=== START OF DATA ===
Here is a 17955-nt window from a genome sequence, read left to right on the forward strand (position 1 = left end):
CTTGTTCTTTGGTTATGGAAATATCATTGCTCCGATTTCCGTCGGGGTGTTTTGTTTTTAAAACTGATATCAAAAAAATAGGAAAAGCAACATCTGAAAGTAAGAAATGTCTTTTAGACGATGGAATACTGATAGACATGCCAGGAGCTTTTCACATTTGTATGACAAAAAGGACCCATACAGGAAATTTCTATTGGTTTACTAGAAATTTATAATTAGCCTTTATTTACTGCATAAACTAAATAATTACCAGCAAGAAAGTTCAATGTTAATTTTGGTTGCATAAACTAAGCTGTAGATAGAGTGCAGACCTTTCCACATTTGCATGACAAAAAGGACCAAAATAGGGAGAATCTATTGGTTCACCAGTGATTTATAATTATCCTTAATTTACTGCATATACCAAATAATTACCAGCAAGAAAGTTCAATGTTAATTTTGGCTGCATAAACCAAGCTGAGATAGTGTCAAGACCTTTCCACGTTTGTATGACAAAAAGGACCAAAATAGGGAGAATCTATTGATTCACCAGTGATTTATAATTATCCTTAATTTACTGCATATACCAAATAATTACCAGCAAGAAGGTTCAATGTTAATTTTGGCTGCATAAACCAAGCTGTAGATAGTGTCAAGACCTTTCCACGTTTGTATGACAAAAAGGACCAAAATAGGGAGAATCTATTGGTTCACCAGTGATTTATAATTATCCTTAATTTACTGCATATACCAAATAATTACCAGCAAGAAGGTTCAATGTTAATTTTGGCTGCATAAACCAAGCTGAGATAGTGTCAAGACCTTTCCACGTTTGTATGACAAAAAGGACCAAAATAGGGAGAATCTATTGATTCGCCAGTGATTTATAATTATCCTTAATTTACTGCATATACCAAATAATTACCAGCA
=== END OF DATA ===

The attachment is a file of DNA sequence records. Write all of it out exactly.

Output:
Here is a 17955-nt window from a genome sequence, read left to right on the forward strand (position 1 = left end):
CTTGTTCTTTGGTTATGGAAATATCATTGCTCCGATTTCCGTCGGGGTGTTTTGTTTTTAAAACTGATATCAAAAAAATAGGAAAAGCAACATCTGAAAGTAAGAAATGTCTTTTAGACGATGGAATACTGATAGACATGCCAGGAGCTTTTCACATTTGTATGACAAAAAGGACCCATACAGGAAATTTCTATTGGTTTACTAGAAATTTATAATTAGCCTTTATTTACTGCATAAACTAAATAATTACCAGCAAGAAAGTTCAATGTTAATTTTGGTTGCATAAACTAAGCTGTAGATAGAGTGCAGACCTTTCCACATTTGCATGACAAAAAGGACCAAAATAGGGAGAATCTATTGGTTCACCAGTGATTTATAATTATCCTTAATTTACTGCATATACCAAATAATTACCAGCAAGAAAGTTCAATGTTAATTTTGGCTGCATAAACCAAGCTGAGATAGTGTCAAGACCTTTCCACGTTTGTATGACAAAAAGGACCAAAATAGGGAGAATCTATTGATTCACCAGTGATTTATAATTATCCTTAATTTACTGCATATACCAAATAATTACCAGCAAGAAGGTTCAATGTTAATTTTGGCTGCATAAACCAAGCTGTAGATAGTGTCAAGACCTTTCCACGTTTGTATGACAAAAAGGACCAAAATAGGGAGAATCTATTGGTTCACCAGTGATTTATAATTATCCTTAATTTACTGCATATACCAAATAATTACCAGCAAGAAGGTTCAATGTTAATTTTGGCTGCATAAACCAAGCTGAGATAGTGTCAAGACCTTTCCACGTTTGTATGACAAAAAGGACCAAAATAGGGAGAATCTATTGATTCGCCAGTGATTTATAATTATCCTTAATTTACTGCATATACCAAATAATTACCAGCA